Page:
I’ll call him TwelviePosted: May 3, 2011
I’m not going to get all nostalgic and wonder where the time has gone, but it’s fun to see the “before” and “after” pics as my baby boy grows up. His face hasn’t changed all that much, even after 12 years.
He was impatient, like his mama, and decided he was ready to enter this big, wonderful world a little ahead of schedule. In fact, I hadn’t finished my birthing classes or packed my hospital bag when he announced that he’d be making his way into the world. Me being a schedule-driven kind of person, and not having finished the classes or read ahead in the What to Expect When You’re Expecting book, I didn’t realize that when your water breaks, your baby is going to be born, whether it’s ahead of schedule or right on time.
We’ve learned a lot in the last 12 years, about how fun little boys are, especially this boy. As a baby, he was always smiling, eternally happy, and we learned that he had the most infectious giggle. I know, I know, every parent thinks their kid is special, but when it came to giggling, he really was.
This kid smiled all the time, and didn’t care if he was hot or cold, wet or dry, he smiled. As long as he wasn’t hungry, he was happy.
As he got older and his smiles became less plentiful, there were still times in which he knew he was obligated. This kindergarten school picture is my favorite example. He knows he is supposed to smile, and he will, but everyone’s gonna know it’s not his idea.
In the early days, he loved cars & trucks & things that go. In fact, that was the name of one of his favorite books, by Richard Scarry, and one double-page spread features a huge pile-up of all the vehicles in Busytown. We’d spend hours looking at that one page.
We read this book so many times, it fell apart. Literally. We taped it back together but eventually had to buy another one. That child knew the name of every type of construction vehicle and from a young age could distinguish between an articulated dump truck and a lowboy. Lucky for him, living in Houston and driving on Hwy 59 afforded us lots of glimpses of all kinds of trucks. When we happened upon a construction site, it wasn’t at all unusual for me to pull over so he could watch the trucks.
Before his 3rd birthday party, he would become a big brother to Macy. Oh, how his world changed when that little girl entered the scene. He was very protective of her, and yelled at a lady who admired Macy in the grocery store: “DON’T LOOK AT MY BABY!”Seeing his baby sister for the very first time, the day she was born. He was probably ready to go home and play with his Thomas the Train set. Macy’s pretty good at looking out for herself these days, but I hope her big brother always protects here nonetheless. The day we came home from the hospital he held her briefly on the couch while Maddy the wonder dog supervised. May he always be there to carry her beach pail.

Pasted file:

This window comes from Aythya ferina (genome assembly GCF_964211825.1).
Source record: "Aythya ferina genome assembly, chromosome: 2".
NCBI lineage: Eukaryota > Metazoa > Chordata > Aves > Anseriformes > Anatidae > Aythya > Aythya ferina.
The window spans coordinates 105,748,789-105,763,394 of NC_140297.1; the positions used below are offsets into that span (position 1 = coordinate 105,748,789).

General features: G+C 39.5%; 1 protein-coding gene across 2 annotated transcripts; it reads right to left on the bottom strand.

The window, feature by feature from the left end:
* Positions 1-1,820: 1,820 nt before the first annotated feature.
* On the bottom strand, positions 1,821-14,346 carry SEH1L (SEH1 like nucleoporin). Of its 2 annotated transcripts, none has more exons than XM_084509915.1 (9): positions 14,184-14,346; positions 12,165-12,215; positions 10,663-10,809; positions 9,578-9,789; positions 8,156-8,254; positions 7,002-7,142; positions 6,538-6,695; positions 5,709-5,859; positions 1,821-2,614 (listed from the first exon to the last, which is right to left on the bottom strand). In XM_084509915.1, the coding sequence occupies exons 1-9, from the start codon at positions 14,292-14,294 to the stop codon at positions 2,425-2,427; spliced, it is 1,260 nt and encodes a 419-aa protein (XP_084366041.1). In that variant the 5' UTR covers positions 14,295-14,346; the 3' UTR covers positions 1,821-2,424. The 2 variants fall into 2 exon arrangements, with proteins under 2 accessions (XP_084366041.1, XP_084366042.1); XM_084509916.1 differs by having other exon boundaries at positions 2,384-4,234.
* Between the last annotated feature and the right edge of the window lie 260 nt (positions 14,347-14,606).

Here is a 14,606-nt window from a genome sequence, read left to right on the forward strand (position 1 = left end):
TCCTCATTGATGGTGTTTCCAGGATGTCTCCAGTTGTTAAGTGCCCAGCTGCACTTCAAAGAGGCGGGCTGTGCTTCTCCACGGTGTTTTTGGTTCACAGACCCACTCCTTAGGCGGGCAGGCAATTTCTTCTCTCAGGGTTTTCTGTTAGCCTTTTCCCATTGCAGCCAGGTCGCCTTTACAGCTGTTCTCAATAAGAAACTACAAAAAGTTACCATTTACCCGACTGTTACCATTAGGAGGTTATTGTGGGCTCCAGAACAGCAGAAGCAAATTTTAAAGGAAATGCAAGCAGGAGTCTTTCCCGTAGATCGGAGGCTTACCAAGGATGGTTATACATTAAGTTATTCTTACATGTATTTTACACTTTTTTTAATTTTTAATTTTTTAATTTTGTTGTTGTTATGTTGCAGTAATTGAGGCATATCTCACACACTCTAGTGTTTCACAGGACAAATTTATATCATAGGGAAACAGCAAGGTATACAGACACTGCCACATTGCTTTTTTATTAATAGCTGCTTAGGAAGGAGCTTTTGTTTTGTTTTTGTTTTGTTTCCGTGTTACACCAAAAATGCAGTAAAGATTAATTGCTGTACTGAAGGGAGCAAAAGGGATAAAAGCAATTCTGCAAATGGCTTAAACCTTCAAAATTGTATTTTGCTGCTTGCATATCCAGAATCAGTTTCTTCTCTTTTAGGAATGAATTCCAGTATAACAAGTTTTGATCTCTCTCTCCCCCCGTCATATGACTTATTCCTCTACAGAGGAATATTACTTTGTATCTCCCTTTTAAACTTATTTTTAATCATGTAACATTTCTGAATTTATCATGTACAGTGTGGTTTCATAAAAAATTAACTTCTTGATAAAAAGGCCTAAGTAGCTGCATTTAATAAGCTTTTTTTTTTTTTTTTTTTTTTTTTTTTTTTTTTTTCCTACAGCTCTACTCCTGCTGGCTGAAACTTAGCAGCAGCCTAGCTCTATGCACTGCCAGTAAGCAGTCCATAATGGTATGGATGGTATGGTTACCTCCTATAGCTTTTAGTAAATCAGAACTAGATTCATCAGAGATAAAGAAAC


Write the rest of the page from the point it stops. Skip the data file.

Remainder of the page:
Pay’s love of trucks was soon replaced by his love of baseball. He had an athlete’s body from Day One. At age 2, he was hitting a pitched ball, and he hasn’t stopped yet. Some of the best-ever days were spent under the big tree in our front yard in Durham, Payton wanting nothing more than to hit a pitched wiffle ball, over and over.
We spent a lot of time in that yard playing baseball, and his love of the Red Sox was established early and took root. I’ve lost count of how many Red Sox shirts that boy has, but I can safely say a lot.
Pay turned 5 right before we left North Carolina to come home to Texas. We celebrated Pay’s birthday that year at the Durham Bulls minor league ballpark, and he got to race Wool E. Bull, the team mascot. You’ve never seen a more determined runner. He used to pump his left arm when he ran. Wonder when he stopped that.
Back home, our little slugger started kindergarten. I love that his backpack is almost as big as he is on the first day of school.
And yes, he’s wearing his beloved Red Sox jersey, with #5 on the back for his hero, Nomar Garciaparra. I still have that jersey, too. It’s such a piece of Payton’s personal history. Now it seems so tiny I can’t imagine how he used to fit into it, but he did, and he wore it often.
Way back then and to this day, I can always spot him from afar when he’s standing on base. There’s something about his body language that changes when he’s on the field: heightened awareness, ultra-alert, and 100 percent in his element. He looks like such baby compared to the first baseman for the other team.
No matter what uniform he wears, he plays his heart out and strives to win. He’s all business on the field, and in between innings, when his team is gathering hats & gloves to take the field, he’s always the first player on the field.
To him, 2nd place might as well be last. The few times his team has come in 2nd, we’ve had to hide the 2nd-place trophy for a few days, until he gets over being a sore loser. Lucky for him, his team usually wins, and his trophy shelf runneth over.
Even more rare than a photo of Payton not in a baseball shirt is a photo of him bundled up. This kid despises wearing warm clothes, so savor this shot of him playing in the snow in Durham. You won’t likely see it again anytime soon. In fact, when we left Texas for North Carolina, he didn’t even own a coat. We bought that one there, and probably left it there when we came home.
Other than a baseball uniform, I think the last time he wore long pants was at my mom’s funeral. He was in 1st grade. No way I was getting him in a suit, though, like his cousin Andrew, and I could almost hear my mom chiding me to leave the poor boy alone. She wouldn’t have cared if he’d come to her funeral in a Red Sox jersey.
I think he was more excited about the corn dog than being at the Texans’ game when Monday Night Football came to Houston this year. Great seats and a field pass, but all that boy could talk about was the grub.
Happy birthday, Payton!